Horta on the Phone
In this scene from the movie, Horta can be heard saying "Fernando, hau tenki fila." (Fernando, I must return).
"Fernando" refers to Fernando Carmo, a highly competent Fretilin military commander who had served in the Portuguese army. Carmo would be killed during the invasion in December 1975 when he made a desperate attempt to rescue Roger East. He and his rescue team were ambushed en route to the harbour by Indonesian troops. Outnumbered and outgunned, Fernando Carmo died in ferocious hand-to-hand fighting.
The telephone scene serves as a reminder of the crucial nature of communication links between East Timor and the rest of the world during the occupation. So crucial were these links that Australian activists constructed an illegal radio link between the Northern Territory and East Timor. Warwick Neilley, the organiser of the North Australian Workers Union (later part of the Miscellaneous Workers Union), bought a few Single Side Band (SSB) radios from a store in Darwin. Some were sent to Fretilin in Dili so as to maintain communications through Outpost Radio, VJY Darwin. At least one radio was retained in Darwin in case of an emergency. Fretilin had set up an evening broadcast, known as Radio Maubere, on the AM band.
Once the Indonesian invasion began, the East Timorese resistance used an SSB mounted on the back of a donkey. In December 1975, the Fraser government ordered that the transmissions cease. Brian Manning and his colleagues in the Communist Party of Australia then had to face the task of setting up an alternative communications network. The problem was that while it was legal to listen in to Radio Maubere broadcasts, it was illegal under Australian law to transmit from Australian territory without a license. The Communist Party network outfitted a Toyota Coaster to look just like a tourist vehicle, complete with a small boat on the roof and a trail bike in the back. An activist would broadcast from it while travelling around the Top End of Australia as a tourist.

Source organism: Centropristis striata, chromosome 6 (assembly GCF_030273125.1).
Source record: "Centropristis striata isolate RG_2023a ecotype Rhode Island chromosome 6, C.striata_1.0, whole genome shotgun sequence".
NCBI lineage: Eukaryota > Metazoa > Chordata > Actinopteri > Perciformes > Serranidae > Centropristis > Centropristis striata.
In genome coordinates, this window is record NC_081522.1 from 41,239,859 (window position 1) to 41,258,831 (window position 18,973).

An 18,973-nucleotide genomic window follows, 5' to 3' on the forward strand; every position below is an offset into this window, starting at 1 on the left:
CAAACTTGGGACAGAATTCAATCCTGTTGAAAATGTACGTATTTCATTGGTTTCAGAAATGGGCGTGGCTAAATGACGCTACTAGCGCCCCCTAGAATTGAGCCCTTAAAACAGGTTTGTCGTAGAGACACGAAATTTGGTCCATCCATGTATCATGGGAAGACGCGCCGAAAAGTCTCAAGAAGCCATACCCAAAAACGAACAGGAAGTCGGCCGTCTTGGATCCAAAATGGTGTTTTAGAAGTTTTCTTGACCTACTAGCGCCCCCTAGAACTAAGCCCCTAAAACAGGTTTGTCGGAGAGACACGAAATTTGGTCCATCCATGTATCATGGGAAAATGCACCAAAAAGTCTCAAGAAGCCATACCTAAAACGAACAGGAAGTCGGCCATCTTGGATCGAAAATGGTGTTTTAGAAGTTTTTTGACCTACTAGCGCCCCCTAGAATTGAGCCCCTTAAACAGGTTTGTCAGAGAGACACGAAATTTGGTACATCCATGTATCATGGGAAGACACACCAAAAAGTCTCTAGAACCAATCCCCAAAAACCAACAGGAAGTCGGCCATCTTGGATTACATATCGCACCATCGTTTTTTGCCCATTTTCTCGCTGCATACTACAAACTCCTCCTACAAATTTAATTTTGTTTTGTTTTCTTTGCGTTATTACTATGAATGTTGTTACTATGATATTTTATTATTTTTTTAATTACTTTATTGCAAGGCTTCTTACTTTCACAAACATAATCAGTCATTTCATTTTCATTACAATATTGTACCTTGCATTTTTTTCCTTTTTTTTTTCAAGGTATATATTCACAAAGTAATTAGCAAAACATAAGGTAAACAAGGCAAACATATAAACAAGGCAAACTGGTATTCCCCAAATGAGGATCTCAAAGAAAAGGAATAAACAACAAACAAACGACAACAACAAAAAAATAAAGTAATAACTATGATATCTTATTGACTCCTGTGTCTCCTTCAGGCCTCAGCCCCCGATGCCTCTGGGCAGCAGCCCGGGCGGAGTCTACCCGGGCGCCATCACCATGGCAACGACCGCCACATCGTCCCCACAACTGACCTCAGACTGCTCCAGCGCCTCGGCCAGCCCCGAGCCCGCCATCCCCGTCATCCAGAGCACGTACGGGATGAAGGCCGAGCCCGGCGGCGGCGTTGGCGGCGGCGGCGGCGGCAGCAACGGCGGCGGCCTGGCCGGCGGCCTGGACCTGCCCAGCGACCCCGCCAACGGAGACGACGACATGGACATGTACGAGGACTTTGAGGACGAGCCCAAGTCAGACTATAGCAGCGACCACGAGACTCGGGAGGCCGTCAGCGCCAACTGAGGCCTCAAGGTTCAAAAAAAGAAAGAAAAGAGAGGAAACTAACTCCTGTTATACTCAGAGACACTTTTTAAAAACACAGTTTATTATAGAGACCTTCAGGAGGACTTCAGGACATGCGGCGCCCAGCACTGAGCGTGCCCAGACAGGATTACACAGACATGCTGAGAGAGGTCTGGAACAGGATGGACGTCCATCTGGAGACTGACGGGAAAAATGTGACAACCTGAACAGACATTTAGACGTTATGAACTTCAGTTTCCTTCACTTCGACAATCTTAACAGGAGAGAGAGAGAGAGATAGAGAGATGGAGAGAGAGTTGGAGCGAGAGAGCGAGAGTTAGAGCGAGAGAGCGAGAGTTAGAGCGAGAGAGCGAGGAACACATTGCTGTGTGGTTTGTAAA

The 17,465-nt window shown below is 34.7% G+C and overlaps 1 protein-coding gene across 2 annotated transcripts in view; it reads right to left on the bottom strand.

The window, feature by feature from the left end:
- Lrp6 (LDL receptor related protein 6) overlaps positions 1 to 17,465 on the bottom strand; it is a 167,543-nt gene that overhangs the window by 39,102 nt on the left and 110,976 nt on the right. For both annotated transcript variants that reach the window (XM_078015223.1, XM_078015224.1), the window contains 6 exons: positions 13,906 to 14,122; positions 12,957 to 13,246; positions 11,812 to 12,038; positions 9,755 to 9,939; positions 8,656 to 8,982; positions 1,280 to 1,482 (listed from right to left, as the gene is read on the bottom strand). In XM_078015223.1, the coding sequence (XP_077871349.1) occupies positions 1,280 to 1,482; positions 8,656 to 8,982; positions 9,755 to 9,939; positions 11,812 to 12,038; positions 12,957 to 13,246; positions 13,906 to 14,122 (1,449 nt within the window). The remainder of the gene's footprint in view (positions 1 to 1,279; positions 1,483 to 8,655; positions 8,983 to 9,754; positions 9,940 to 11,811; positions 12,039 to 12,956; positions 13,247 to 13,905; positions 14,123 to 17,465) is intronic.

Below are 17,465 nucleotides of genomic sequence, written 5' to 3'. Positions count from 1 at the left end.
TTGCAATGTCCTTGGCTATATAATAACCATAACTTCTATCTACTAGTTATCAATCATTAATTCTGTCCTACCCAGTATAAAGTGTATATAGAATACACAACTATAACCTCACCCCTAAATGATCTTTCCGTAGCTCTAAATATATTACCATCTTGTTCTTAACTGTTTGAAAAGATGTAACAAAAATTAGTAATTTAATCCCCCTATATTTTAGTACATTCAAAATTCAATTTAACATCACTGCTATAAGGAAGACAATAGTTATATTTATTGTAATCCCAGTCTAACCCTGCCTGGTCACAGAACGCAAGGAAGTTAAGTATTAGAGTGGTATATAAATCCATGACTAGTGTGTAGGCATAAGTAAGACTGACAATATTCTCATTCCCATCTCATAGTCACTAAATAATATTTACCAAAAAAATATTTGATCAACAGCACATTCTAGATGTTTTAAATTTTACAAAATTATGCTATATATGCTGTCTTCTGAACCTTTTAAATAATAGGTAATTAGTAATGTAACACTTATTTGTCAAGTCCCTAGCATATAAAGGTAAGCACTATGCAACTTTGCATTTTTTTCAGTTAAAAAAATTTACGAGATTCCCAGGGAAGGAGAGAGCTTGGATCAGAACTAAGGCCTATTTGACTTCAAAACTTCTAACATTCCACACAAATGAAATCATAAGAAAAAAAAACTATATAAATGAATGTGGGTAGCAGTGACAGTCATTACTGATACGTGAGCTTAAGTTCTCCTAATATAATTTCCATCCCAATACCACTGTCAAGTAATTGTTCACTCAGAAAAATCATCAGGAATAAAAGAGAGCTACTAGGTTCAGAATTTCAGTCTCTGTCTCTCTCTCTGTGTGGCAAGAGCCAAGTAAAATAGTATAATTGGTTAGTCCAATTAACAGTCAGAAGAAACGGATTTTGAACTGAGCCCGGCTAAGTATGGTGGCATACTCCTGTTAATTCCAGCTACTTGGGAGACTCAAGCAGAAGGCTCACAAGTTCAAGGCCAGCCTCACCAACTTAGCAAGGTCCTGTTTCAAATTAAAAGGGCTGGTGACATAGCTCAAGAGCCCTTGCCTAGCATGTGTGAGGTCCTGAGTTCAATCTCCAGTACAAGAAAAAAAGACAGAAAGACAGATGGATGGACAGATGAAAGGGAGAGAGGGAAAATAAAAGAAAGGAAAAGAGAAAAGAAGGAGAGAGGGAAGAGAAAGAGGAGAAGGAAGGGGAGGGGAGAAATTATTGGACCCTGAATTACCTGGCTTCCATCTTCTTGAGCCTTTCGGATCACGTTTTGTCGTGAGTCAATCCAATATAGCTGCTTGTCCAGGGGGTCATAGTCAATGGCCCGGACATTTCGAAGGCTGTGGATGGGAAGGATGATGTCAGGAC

The game of cat and mouse with federal authorities continued. Sometimes the broadcaster would be caught and the radio confiscated, other times he would evade capture by stealth and deception. The Communist Party network adopted even more covert tactics, seeking volunteers who were reliable, unknown in the Northern Territory and able to operate autonomously. Each volunteer would work in isolation for six months before handing over to the next volunteer. They obtained four such volunteers from the southern states of Australia.
The Illegal Radio Project came to an end in the final months of 1978. According to an Indonesian journalist who accompanied the military on their operations, a battle on 23rd September 1978 was soon followed by the capture of Alarico Fernandes and the Fretilin radio. The military leader of the armed resistance, Nicolau Lobato, was killed on 31st December 1978. With his death and the loss of the radio, Australian activists received no more news from East Timor. Activists continued to maintain a listening watch, tuning in every day from Monday to Saturday at 8.00 a.m. - and often more frequently. After more than a year, however, they stopped because nothing more was heard.